Ignazio Gardella began working on architectural projects in Alessandria in 1929, including the Dispensario Antitubercolare (1929-1930), which is regarded as an example of Italian Rationalism, and the Laboratorio Provinciale di Igiene. He was laying the groundwork for his future career as an architect. He was recognised for his work in the Rogers editorial group’s journal “Casabella,” famed for its Italian architecture creativity.
Despite being one of the most prominent proponents of the style, Gardella chose to break free from Rationalism’s creative limits. To that goal, he travelled to many countries to study different techniques. He began by travelling to Germany, where he attended the Frankfurt School and became acquainted with German architecture. In 1938, he travelled to Finland to see Ilmari Tapiovaara’s mentor, designer Alvar Aalto. That same year, he returned to Italy with a completely new design concept. He designed the Milan-Green concept, which became the foundation for the AR Plan to reconstruct the city following WWII.
Gardella and a group of young architects from Milan created the Studi Architettura Movement in 1945 after WWII, intending to outline the foundations of Italian Rationalism. From building design to university lectures, the group championed postwar Italian architecture. Gardella began teaching at the IUAV in Venice in 1947 and was promoted to a chaired position in 1962.
Throughout the 1950s, Gardella was involved in key initiatives that helped to rebuild Italy. The Galleria d’Arte Contemporanea in Milan (1953), the Casa delle Zattere in Venice (1958), and the Olivetti canteen in Ivrea are among them (1958). He began working on increasingly difficult projects that necessitated superior architectural and engineering skills in the years that followed. Among the most notable examples are the Alfa Romeo offices in Arese (1972), the new headquarters of the Faculty of Architecture in Genoa (1989), and the Palace of Justice in La Spezia (1994).
Ignazio Gardella was critical of his work and frequently wished to break free from Rationalism’s canons. Sensitivity and a good eye, he thought, were the tools for creating forms and thicknesses. This defiance led to his Digamma armchair, which was first published in 1957 by Dino Gavina and is presently published by Santa & Cole. With a rationalist body (seat and back) and ultra-rational articulations (arms and legs), the Digamma armchair (1957) is the clearest manifestation of Gardella’s effort to overcome Rationalism: it is a little masterpiece of great aesthetic and formal worth.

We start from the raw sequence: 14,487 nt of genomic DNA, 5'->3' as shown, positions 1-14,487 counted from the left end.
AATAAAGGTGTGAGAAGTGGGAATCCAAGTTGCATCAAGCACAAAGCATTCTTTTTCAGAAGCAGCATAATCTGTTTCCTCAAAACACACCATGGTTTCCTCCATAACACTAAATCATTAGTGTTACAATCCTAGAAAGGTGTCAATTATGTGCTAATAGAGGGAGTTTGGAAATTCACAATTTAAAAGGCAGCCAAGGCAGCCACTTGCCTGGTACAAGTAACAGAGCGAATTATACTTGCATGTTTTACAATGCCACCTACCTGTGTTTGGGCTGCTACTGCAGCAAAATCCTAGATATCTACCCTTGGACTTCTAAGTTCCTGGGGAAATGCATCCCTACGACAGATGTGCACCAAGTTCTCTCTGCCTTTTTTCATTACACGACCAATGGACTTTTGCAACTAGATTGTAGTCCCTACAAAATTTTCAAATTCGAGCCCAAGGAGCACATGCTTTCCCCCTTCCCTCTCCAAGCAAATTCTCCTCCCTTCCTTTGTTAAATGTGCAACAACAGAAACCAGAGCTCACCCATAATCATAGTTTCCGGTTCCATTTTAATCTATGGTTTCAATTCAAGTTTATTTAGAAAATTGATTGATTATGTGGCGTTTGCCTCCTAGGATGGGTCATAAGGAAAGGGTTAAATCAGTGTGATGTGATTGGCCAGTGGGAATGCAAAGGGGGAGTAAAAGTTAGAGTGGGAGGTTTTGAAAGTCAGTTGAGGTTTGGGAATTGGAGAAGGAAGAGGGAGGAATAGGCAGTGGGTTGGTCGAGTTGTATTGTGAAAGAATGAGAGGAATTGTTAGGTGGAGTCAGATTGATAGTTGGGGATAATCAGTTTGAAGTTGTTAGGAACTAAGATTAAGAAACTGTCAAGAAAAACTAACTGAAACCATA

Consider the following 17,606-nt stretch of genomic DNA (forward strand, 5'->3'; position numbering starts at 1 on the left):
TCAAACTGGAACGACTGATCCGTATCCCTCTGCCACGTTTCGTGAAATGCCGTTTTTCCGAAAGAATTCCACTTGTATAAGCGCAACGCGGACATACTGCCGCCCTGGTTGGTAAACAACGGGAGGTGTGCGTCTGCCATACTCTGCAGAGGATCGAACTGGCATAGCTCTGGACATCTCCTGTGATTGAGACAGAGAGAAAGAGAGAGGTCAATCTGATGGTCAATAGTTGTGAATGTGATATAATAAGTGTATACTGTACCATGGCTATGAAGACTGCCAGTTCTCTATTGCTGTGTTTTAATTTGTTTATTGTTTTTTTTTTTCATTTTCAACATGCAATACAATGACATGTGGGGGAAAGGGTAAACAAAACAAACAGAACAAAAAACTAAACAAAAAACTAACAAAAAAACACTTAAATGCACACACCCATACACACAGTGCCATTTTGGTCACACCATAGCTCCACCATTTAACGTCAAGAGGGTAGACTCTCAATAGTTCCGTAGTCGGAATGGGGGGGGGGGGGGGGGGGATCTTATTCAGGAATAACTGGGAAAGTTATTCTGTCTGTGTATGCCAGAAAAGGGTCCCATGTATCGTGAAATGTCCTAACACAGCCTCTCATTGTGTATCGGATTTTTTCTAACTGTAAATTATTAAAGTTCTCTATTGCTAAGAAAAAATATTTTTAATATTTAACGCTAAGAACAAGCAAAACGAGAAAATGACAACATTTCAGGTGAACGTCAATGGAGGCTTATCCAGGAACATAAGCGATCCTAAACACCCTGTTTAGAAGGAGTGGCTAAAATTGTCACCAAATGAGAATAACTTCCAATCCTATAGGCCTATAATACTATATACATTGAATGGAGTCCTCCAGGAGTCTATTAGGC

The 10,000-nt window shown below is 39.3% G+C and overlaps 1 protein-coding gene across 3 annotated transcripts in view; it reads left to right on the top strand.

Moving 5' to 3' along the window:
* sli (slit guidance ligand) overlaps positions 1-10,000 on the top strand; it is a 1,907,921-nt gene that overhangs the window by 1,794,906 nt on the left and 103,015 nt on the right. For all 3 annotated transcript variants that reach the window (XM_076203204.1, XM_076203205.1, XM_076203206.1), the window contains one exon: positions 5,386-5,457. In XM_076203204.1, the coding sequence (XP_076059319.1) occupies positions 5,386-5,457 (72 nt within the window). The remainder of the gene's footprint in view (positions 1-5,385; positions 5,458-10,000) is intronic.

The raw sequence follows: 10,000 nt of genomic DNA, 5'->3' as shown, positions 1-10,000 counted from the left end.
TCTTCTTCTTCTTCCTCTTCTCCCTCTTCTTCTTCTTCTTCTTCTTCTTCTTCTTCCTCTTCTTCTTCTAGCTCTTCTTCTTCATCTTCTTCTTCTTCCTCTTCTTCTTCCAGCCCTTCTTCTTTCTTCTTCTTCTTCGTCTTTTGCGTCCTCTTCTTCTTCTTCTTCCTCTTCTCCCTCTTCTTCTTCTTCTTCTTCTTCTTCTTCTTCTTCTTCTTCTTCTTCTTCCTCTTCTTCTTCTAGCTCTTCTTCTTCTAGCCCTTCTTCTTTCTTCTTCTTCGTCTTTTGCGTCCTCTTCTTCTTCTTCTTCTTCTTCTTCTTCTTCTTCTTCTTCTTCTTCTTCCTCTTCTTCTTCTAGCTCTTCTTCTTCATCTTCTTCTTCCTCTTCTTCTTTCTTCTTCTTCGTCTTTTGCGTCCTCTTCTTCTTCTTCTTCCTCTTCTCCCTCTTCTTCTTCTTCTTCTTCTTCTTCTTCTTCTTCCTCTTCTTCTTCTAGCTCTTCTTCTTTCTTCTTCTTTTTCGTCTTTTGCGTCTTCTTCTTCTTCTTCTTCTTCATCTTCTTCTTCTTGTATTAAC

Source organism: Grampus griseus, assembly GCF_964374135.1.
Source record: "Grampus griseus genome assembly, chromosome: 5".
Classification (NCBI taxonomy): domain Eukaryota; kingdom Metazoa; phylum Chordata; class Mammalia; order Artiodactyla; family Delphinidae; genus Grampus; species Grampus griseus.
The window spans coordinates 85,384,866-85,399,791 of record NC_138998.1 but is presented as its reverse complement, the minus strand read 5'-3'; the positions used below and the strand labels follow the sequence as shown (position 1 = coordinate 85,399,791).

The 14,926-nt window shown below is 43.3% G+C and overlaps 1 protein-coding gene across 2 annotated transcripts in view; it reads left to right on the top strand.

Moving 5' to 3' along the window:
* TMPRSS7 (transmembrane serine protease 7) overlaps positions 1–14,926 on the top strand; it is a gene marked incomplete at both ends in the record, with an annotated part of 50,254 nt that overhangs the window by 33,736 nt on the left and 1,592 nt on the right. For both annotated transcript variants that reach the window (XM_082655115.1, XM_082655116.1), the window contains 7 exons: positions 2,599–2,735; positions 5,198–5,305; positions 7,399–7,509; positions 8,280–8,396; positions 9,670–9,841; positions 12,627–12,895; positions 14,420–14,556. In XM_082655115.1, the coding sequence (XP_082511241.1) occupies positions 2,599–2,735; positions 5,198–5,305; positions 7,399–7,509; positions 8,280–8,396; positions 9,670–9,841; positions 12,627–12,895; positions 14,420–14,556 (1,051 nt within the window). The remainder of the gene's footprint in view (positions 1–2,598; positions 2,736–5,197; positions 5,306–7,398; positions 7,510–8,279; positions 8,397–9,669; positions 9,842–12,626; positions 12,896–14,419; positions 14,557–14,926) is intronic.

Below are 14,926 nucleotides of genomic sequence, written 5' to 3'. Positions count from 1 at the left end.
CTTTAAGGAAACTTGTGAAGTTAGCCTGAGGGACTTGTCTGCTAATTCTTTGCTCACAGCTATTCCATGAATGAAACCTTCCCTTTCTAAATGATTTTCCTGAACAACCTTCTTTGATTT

The President of the Italian Republic awarded Ignazio Gardella the Medaglia d’oro ai benemeriti della scienza e della culture in 1996. Gardella’s career in architecture and design has been one of national renewal, as he is voracious and determined. Jacopo Gardella, his son, became an architect as well.
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Ignazio Gardella – Biography | Santa & Cole. https://www.santacole.com/en/biographies/?ignazio-gardella
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Burigana, A., & Ciampi, M. (2006). Italian designers at home. Seagull Books.
Calefato, P. (2021). Fashion as Cultural Translation: Signs, Images, Narratives. United Kingdom: Anthem Press.
Celant, G., & Strauss, C. (2020). Radical: Italian Design 1965-1985: The Dennis Freedman Collection. The Museum of Fine Arts.
Ciampi, M., Burigana, A. (2006). Italian Designers at Home. United Kingdom: Antique Collectors Club Limited.
Gnoli, S., Bowles, H. (2020). The World of Federico Forquet: Italian Fashion, Interiors, Gardens. United States: Rizzoli International Publications, Incorporated.
Hunt, J. D. (Ed.). (1996). The Italian Garden: Art, Design and Culture. Cambridge University Press.
Lazzaro, C., & Lieberman, R. (1990). The Italian Renaissance garden: from the conventions of planting, design, and ornament to the grand gardens of sixteenth-century Central Italy (p. 826). New Haven and London: Yale University Press.
Lees-Maffei, G., & Fallan, K. (2014). Made in Italy rethinking a century of Italian design. Bloomsbury.
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Tacchini aspires to improve the quality of home and public spaces with its furniture. As a result, Tacchini is always analysing and improving its products and services with zeal, inventiveness, and accountability.
Sergio Asti (1926 – 2021) Italian Designer and Architect
Asti was born in the city of Milan. In 1956, he founded his design firm after graduating from the Polytechnic University of Milan with a degree in architecture. He was one of the founding members of the Associazione per il Disegno Industriale in the same year.
Gae Aulenti (1927 – 2012) Italian architect and designer
Gaetana Aulenti (Gae, as she was known, is pronounced similarly to “guy”) was born in Palazzolo dello Stella (Friuli) and studied architecture at the Milan School of Architecture of the Polytechnic University, graduating in 1954 as one of two women in a class of 20.
Paolo Pallucco (b. 1952) Italian architect, furniture designer & Manufacturer
He was born and active in Lissone. He founded Pallucco an awarding winning design firm.
Massimo Morozzi (b. 1941) Italian architect and designer
He created Archizoom Associati in 1968 with Andrea Branzi, Gilberto Corretti, and Paolo Deganello, which developed industrial and architectural designs and urban planning and was a notable Italian architecture practice until 1972.
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